Honoring Boundaries You Didn't Create
"This isn't a moment to obsess. This is a moment to assess."
The text message thread doesn’t carry the same tone of voice. Your phone calls don’t hold the same importance. Your presence is no longer requested… and this time around, you didn’t set the boundary. Honor it.
The new year has come and gone, and so has the relationship – or… lack thereof.
Ushering in a new year brings many changes to our lives. While new friends are coming in, there’s a chance that some old friends are waving goodbye. With so many of us establishing clearer, more intentional boundaries, this letter is for the folks who are on the other side of the fence.
We often tweet, post, and share conversations on “self-healing” and “creating boundaries” for the sake of mental and emotional well-being, but can we live it? When it is not our turn; when we’re not the person who needs to sit in solitude, when we’re not the one who gets to post about “making it through the storm”, where does that leave us? Some turn to anger, blaming the other person for their faults or for not speaking up about grievances sooner. Others, turn to self-pity, blaming themselves for not showing up or not realizing issues sooner. Most of us are tasked with the balancing act of sitting inside both perspectives simultaneously.
This isn’t a moment to obsess.
This is a moment to assess.
It is easy to find yourself re-reading texts, looking at everything they post, and talking to mutual friends about the disconnection. What’s not easy is simply accepting the fact that it happened. The separation, distance, and/or disconnection have been actualized.
I know exactly what you’re thinking about now. It’s not that memories no longer matter, and it’s not that those moments weren’t “enough”. It’s that people evolve and need different things in order to stay in motion. It won’t always be you.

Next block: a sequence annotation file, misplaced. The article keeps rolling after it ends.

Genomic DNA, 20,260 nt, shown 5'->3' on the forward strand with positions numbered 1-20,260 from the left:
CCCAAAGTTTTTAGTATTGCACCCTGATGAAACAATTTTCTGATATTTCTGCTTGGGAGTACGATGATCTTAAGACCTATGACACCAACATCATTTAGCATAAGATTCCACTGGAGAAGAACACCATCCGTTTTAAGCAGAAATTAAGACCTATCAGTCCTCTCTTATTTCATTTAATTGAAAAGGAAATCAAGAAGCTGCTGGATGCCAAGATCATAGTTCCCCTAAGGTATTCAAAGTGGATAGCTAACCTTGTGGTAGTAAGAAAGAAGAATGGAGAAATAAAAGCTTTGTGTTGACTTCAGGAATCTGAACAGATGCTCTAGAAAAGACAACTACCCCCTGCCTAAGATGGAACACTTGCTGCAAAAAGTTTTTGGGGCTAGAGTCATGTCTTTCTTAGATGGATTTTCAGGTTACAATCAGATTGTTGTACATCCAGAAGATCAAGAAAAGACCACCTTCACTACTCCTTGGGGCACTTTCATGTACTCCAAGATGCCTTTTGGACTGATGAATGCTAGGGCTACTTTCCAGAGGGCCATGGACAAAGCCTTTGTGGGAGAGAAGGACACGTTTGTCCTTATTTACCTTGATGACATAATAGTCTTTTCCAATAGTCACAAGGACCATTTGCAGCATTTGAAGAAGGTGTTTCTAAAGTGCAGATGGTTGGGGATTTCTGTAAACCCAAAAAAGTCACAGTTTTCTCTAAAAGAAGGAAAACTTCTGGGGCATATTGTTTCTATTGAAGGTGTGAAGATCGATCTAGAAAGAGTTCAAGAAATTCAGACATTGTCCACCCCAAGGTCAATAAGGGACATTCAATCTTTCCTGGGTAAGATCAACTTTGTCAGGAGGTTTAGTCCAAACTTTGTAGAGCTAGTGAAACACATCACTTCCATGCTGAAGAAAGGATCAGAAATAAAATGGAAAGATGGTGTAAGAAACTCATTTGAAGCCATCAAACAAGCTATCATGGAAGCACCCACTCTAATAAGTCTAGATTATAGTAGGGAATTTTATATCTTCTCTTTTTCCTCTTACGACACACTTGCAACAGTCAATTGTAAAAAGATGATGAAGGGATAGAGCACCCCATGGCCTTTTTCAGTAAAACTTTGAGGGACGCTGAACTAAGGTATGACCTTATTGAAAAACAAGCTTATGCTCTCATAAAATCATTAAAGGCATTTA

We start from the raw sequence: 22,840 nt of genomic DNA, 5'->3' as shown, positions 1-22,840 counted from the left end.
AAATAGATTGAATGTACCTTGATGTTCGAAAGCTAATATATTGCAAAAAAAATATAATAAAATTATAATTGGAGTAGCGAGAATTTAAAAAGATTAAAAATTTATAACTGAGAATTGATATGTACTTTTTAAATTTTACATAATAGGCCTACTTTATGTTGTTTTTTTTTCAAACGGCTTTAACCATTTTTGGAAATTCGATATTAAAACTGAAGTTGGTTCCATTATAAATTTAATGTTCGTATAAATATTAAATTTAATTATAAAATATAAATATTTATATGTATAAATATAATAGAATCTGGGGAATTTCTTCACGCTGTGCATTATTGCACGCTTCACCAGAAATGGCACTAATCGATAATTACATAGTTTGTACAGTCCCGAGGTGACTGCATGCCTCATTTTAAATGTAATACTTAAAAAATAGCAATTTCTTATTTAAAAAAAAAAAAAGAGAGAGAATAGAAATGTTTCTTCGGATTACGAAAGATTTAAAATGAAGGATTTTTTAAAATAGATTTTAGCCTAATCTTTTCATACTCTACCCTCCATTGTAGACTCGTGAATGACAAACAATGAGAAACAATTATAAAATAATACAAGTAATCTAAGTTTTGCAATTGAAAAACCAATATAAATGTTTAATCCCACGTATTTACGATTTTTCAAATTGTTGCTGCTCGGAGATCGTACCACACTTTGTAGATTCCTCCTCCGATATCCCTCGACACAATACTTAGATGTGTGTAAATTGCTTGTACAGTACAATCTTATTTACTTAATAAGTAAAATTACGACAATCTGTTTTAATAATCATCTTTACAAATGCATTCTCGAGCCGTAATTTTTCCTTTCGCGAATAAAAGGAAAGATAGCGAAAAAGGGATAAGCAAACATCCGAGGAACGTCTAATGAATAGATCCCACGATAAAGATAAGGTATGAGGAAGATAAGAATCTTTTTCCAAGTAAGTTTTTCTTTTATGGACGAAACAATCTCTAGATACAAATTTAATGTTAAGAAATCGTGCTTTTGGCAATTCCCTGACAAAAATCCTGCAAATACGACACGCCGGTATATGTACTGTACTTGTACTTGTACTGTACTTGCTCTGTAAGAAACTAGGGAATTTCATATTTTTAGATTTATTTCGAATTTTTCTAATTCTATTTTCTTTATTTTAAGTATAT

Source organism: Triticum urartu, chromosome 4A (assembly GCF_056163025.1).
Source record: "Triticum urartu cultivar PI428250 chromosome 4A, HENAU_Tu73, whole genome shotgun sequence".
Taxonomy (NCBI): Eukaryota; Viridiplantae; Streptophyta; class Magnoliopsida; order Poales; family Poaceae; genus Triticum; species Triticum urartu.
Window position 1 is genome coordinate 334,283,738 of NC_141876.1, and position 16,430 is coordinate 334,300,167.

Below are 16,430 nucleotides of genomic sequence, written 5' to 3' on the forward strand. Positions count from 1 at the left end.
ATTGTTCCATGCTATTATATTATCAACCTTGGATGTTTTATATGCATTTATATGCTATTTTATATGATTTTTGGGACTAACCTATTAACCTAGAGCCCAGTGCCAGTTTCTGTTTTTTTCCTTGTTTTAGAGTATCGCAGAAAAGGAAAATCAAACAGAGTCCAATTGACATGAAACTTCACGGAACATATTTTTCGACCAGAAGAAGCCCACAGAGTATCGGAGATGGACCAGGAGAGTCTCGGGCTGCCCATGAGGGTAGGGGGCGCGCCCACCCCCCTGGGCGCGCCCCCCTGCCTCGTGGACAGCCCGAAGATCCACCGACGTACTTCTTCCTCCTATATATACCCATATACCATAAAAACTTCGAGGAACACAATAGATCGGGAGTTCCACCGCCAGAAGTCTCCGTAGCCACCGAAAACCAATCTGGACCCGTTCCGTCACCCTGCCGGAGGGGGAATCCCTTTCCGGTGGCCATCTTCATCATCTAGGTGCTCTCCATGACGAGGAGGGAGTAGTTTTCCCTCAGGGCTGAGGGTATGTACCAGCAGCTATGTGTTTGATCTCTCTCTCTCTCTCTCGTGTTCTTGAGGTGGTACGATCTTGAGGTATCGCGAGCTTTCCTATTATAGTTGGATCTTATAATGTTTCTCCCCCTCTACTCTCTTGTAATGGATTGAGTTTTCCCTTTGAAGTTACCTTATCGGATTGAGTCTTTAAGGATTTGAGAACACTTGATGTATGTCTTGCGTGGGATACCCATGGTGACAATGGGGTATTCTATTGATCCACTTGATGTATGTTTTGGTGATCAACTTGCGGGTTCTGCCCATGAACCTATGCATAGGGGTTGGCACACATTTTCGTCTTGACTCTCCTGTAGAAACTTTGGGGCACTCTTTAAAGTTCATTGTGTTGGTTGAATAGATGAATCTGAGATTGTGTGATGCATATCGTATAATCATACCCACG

So where do we go from here?
There comes a time in everyone’s life when we must self-examine. In The Deeply Formed Life, Rich Villodas shares an idea on self-examination where he says,
“… the goal of self-examination is not navel-gazing. The goal of self-examination is freedom – freedom from destructive thought patterns, inner messages, and the ways we wrongly perceive things” (Villodas 101).
A key component of emotional intelligence is to recognize the social cues when another person is no longer satisfied with the circumstance at hand. Emotional maturity will give you the tools to respond rather than react. The use of self-examination is a self-assigned and self-administered surgery. We use self-examination to enter into our hearts, minds, and spirits to diagnose the challenges we face, and then begin the reconstructive work to mend the wounds.
This isn’t to perpetuate or instill a “victim” mentality, rather, quite the opposite. The use of self-examination can help us recognize when we may have been the perpetrator. In turn, we pinpoint which thorn of our own has been causing our hurt, and/or, our hurtful actions toward others.
Conversely, in reflection, you may find that there was no ill manner done on your end, and in fact, it was their false perception all along. Regardless, acknowledge the distance, and allow them the time to come to their own conclusion.
Remember to breathe.
There isn’t a right or wrong here.
There simply is.
In the meantime, focus on your “isness”.
The ideas of “closure” and “reconnection” are compelling and attractive. However, the reality is, they aren’t guaranteed or promised. The real resolution comes from the work you decide to do in response. Not necessarily in response to their distance or disconnection, but more so, in response to what occurs inside of you emotionally, mentally, spiritually, and even physically.
The most important step is to honor the boundaries set. It’s to acknowledge the fence and sit in patience – without trying to climb over it or yell to get their attention; it’s to understand the chance that the fence may well be there indefinitely; it’s to find the ability to move forward with the facts of the known and the mysteries of the unknown.
We do this by taking our time with ourselves, rather than making ourselves busy. We do this by living with and feeling our emotions, rather than living without them and feeding into pride or excessive solitude. We do this by choosing to proactively learn about ourselves and others daily, rather than reactively in order to maintain the ego.
Remember, it was probably hard for that person to build the boundary.
This isn’t an excuse to treat them any kind of way, or as if they are less of a person.
This is, however, an excuse to treat yourself better, and be mindful of treating others better, too.
JUST C.O.S. 1/2/23